Tzedakah boxes – low-tech Jewish ingenuity Click here to see Shalom House’s extensive selection of Tzedakah boxes.

It is not for naught that the Jewish people are called the “People or the Book” and, indeed, the wisdom of our learned ancestors is reflected in something as seemingly simple as a Tzedakah Box.

In Judaism, giving Tzedakah discreetly, where the giver does not know to whom they are giving, and the recipient doesn’t know who has supported them, is considered an exaltation of the Tzedakah mitzvah. According to Maimonides, there are eight levels of Tzedakah, where each is “holier” than the previous. In Maimonides’s list, anonymous Tzedakah is second only to Tzedakah that helps ensure a person can make a living and be independent, mostly because it allows the beneficiary to retain their self respect.

At first, anonymous Tzedakah was facilitated by a Tzedakah Gabai (well, not entirely correct – see below)  who was knowledgeable in the nuances of collecting funds and fairly distributing them to the poor and needy. Soon, however, came the brilliantly simple idea of using a closed box in which Jewish people could put in coins and which would be collected and distributed later by the Tzedakah Gabai. Accessible, affordable and easily placed in conspicuous spaces, these boxes, called Tzedakah boxes, or Tzedakah Pushka (tin can) in Yiddish, become a mainstay of Jewish communities around the globe. In addition, Tzedakah boxes are considered holy artifacts as they allow for the observance of the Tzedakah mitzvah.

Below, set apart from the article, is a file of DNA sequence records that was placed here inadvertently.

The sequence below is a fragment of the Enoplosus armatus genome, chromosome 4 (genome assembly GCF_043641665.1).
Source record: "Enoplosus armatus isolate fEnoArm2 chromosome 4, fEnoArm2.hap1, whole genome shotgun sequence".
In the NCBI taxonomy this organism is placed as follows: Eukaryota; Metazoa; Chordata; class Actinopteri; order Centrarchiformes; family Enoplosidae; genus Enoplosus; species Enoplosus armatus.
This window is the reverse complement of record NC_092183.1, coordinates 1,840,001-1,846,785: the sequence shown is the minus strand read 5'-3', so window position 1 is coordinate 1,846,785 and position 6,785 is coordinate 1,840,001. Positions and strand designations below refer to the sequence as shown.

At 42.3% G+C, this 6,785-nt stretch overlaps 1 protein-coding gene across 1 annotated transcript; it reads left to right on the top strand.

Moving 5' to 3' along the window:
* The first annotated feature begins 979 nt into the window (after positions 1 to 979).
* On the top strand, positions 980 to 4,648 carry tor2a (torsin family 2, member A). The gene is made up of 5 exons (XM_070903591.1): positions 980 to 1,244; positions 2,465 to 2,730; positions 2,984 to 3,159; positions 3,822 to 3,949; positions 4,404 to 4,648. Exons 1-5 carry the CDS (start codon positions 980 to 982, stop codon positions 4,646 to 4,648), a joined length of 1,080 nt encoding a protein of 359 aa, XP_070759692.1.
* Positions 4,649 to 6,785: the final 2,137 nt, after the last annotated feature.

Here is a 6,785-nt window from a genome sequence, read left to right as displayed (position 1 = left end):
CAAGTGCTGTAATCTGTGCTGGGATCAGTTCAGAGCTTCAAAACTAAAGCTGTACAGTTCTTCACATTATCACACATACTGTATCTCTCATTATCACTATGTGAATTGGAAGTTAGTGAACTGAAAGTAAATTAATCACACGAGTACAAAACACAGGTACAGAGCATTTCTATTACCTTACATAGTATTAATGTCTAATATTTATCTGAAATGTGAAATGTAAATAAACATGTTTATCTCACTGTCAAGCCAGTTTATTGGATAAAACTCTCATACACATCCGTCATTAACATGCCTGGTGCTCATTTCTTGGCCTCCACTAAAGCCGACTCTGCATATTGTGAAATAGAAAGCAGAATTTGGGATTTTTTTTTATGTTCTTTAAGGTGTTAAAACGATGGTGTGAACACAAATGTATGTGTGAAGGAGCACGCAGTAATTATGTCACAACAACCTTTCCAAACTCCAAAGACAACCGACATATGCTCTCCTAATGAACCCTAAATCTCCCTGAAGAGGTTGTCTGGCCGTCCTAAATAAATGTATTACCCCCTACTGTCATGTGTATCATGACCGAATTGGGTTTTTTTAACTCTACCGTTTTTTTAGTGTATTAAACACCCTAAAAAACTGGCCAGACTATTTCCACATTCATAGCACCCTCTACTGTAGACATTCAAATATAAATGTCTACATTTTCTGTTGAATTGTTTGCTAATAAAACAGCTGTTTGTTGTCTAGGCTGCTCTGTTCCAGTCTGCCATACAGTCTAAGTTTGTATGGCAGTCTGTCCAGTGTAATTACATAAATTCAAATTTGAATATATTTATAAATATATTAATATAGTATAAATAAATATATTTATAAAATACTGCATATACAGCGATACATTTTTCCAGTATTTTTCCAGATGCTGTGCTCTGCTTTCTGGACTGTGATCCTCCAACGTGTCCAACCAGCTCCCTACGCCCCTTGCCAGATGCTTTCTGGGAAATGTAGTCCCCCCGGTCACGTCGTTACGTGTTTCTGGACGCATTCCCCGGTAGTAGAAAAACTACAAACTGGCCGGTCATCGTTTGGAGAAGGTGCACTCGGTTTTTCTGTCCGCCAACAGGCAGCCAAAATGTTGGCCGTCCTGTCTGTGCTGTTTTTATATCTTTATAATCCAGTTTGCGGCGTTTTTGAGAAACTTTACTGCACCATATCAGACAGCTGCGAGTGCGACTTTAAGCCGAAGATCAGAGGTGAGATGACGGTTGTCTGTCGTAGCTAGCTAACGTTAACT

Tzedakah boxes through the ages

  • Tzedakah boxes find their origins during the building of the Tabernacle, when utensils were used to collect coins from the people of Israel who were commanded to give “half a shekel” per person.
  • In the time of the temple, we find that such half shekels and other contributions were collected in a variety of different containers.
  • Later, Hazal decreed that each and every town with a Jewish community should appoint a Tzedakah Gabai as described herein. They were responsible for safeguarding the Tzedakah in a special bank box, to be justly divided amongst those in need.
  • For many generations, Tzedakah boxes were public only, placed in synagogues or Torah study halls and managed by the Tzedakah Gabais.
  • The first to suggest and promote Tzedakah boxes in homes was the “Mitteler Rebbe” (Yiddish for “Middle Rebbe”), Rabbi Dovber Schneuri (1773 –1827) for a Habad Kolel.
  • The ingenuity and convenience of such home boxes gained them widespread popularity and they rapidly spread across the planet.
  • Today, although the existence of Tzedakah committees that allow for anonymous giving via credit cards, Tzedakah boxes persist and have even become more popular.

So… what are you waiting for? Get a Tzedakah box today! Feed your soul and create hope where there might not have been by making giving to those who are less well-off a regular and integral part of your life.  

Click here to see Shalom House’s extensive selection of Tzedakah boxes.